I’m constantly copying and saving articles and posts and quotes about weddings and marriage, collecting them in a folder, believing that someday they will inspire one of my own posts.
What has happened, though, is that the collection has grown and I’ve forgotten what’s in it!
Thanks to the pandemic, I’ve had time to take on those “someday” projects, one of which has been to go through that wedding folder.
Here’s a quote that intrigued me when I first came across it – and that still intrigues me:
“The hardest part of marriage isn’t learning how to get along with your spouse, but rather coming to grips with what you learn about yourself as you relate to your wife or husband.”
This quote reminded me of an email a former UCLA Extension student sent me. Rachel wrote:
I need to stop being defensive when someone close to me criticizes how I do something.
This has recently surfaced in my personal life between my fiancé and I. As we’ve embarked on the journey of planning our wedding, we’ve gotten into several arguments that end with him telling me that he doesn’t know what to do because upon being criticized or told that something I’ve done or my parents have done has upset him, he feels I go straight to being defensive and that I’m not taking care of him and his feelings.
I want to find a better way of communicating with him about these sensitive and emotional things because I know that he and I and our families all want the same end goal, but we have very different ways of getting there.
And most importantly we all agree that we want this process to be fun and enjoyable since we’re celebrating such an exciting occasion.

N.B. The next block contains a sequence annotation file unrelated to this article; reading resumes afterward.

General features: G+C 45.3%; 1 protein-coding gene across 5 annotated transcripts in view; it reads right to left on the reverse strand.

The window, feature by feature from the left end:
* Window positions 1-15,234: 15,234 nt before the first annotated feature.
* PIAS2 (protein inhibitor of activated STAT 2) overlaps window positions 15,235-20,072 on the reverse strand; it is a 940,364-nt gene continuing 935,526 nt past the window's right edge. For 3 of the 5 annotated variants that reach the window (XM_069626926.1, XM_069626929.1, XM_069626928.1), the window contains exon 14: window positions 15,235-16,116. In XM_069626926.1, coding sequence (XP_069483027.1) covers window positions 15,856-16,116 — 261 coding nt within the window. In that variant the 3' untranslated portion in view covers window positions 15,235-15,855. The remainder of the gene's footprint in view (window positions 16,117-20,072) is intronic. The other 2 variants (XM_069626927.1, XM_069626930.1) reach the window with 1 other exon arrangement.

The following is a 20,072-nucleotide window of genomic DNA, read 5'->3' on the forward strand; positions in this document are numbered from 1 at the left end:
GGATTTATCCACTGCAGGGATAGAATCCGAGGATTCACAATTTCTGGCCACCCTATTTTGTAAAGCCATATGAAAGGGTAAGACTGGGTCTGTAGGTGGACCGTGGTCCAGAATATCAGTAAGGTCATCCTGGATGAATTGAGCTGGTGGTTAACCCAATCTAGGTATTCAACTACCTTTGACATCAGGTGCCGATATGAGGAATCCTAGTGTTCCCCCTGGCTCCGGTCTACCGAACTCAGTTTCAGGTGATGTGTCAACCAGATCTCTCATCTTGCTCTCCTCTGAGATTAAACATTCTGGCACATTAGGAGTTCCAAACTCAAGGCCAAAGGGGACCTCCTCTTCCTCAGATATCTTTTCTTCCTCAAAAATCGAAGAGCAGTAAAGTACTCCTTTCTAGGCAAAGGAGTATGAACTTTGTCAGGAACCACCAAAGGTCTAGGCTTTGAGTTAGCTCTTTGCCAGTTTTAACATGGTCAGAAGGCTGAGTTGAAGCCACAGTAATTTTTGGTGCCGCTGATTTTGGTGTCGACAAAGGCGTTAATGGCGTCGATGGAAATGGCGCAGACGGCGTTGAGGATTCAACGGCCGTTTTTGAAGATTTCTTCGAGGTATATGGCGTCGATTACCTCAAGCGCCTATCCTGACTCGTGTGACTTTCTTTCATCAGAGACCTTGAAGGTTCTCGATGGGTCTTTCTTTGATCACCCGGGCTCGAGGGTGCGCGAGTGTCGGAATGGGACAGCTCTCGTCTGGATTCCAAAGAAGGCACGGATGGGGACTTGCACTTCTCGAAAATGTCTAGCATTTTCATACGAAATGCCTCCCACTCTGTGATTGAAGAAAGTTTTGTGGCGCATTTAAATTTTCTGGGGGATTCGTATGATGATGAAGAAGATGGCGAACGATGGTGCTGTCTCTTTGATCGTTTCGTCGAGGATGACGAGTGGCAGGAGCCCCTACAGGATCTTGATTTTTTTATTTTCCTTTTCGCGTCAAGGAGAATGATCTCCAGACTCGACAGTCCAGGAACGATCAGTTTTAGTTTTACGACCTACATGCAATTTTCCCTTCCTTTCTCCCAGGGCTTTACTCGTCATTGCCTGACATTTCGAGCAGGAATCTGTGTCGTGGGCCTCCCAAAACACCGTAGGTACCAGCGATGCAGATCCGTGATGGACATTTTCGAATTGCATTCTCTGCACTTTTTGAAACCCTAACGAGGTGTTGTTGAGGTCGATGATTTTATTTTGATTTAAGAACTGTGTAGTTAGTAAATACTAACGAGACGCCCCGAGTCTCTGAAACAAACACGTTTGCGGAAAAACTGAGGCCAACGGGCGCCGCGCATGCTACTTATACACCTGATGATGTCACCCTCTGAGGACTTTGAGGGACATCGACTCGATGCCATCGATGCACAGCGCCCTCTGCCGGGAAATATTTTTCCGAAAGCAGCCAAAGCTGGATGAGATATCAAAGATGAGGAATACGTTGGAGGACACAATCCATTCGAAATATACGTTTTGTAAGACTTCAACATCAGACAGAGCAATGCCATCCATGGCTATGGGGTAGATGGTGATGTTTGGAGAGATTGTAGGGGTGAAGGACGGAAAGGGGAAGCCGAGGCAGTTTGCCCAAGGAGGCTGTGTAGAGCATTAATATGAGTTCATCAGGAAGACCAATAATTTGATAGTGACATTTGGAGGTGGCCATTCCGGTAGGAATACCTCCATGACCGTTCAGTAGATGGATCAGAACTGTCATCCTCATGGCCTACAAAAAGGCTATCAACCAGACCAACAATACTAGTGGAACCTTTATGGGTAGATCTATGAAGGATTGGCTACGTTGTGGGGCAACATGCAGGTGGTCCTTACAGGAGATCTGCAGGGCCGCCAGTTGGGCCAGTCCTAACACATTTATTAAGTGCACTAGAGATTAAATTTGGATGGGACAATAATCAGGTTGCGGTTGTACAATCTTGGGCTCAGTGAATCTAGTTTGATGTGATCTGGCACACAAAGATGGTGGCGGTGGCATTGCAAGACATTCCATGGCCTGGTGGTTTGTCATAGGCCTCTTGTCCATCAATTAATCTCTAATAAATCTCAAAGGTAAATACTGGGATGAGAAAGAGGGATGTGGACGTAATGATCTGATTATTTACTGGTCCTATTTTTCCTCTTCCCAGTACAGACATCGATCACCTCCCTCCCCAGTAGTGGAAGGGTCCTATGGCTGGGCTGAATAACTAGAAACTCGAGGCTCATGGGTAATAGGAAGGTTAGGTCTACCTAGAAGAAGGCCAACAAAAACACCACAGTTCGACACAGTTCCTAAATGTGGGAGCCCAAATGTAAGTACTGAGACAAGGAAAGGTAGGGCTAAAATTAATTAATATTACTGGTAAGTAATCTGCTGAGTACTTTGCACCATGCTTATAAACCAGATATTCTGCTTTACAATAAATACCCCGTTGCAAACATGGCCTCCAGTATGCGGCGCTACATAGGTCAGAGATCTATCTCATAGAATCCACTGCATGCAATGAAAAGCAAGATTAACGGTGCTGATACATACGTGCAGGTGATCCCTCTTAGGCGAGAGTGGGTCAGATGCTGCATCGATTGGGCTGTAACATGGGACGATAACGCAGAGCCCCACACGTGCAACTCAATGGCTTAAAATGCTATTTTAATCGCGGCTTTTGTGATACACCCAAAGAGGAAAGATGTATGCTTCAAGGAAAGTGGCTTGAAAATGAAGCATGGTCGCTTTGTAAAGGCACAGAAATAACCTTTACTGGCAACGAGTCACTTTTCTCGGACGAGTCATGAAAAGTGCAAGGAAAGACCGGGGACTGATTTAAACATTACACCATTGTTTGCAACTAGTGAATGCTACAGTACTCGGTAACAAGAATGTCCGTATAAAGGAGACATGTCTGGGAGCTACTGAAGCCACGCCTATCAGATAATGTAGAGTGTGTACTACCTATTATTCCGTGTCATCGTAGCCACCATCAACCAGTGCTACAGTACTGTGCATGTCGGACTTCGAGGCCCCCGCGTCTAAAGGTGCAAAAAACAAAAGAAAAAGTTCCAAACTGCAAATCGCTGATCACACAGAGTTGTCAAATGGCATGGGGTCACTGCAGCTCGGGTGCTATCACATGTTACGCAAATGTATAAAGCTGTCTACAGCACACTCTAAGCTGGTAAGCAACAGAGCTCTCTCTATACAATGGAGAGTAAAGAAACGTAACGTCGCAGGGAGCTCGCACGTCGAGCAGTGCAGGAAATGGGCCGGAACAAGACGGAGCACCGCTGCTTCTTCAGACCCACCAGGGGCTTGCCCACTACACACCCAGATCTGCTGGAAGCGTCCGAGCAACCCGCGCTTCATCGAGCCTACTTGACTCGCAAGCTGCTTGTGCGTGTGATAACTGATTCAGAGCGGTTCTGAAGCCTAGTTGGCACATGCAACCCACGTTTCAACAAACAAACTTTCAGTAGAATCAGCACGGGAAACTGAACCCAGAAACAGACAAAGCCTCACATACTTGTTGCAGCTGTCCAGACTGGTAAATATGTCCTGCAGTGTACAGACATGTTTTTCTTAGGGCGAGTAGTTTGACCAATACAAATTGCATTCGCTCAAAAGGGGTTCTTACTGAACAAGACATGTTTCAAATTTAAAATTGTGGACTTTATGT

As these conversations come up, I’ve been trying to slow down so that I can process what he’s saying in an unbiased way.
I feel I need to do a better job of stopping the conversation and making sure that I’m encouraging him and acknowledging the things he has done well before responding to the things he has done that have bothered me or react to his criticizing something I or my parents have done.
The reason I think things go sour when they do is that my fiancé feels like I am focusing on the negative and not celebrating the successes. He ends up feeling that I’m disappointed in him and that he’s screwed up and he shuts down.
Wow! This was a HUGE breakthrough for Rachel – and her fiancé – and their relationship.
And so I invite you to consider –
During these days of quarantine, have you learned anything about yourself – anything that you want to change about yourself?
Has your partner?
But there’s more. . .
Way back in 2011, when he was 30 years old, Justin Timberlake (who, by the way, was a groomsman at a wedding I officiated ten years ago) gave an interview in Vanity Fair. At one point, he reflected on marriage and said:
“I think the mistake is that people commit to who that person is right then and not the person they’re going to become. That’s the art of staying together, is changing together.”
What a great insight! Marriage as the art, skill and commitment of changing together.
If that’s true, then I invite you to consider. . .
During these days of quarantine, have you changed in any way?
Has your partner?
Are you happy with the changes?
And, of course, THE question that makes these two quotes really intriguing is –
Will these insights impact how you continue to plan for your postponed wedding?
In what ways?
My hope is that your post-pandemic, “new normal” wedding, will be a deeper, richer celebration because of what you and your partner experienced as the world turned upside down!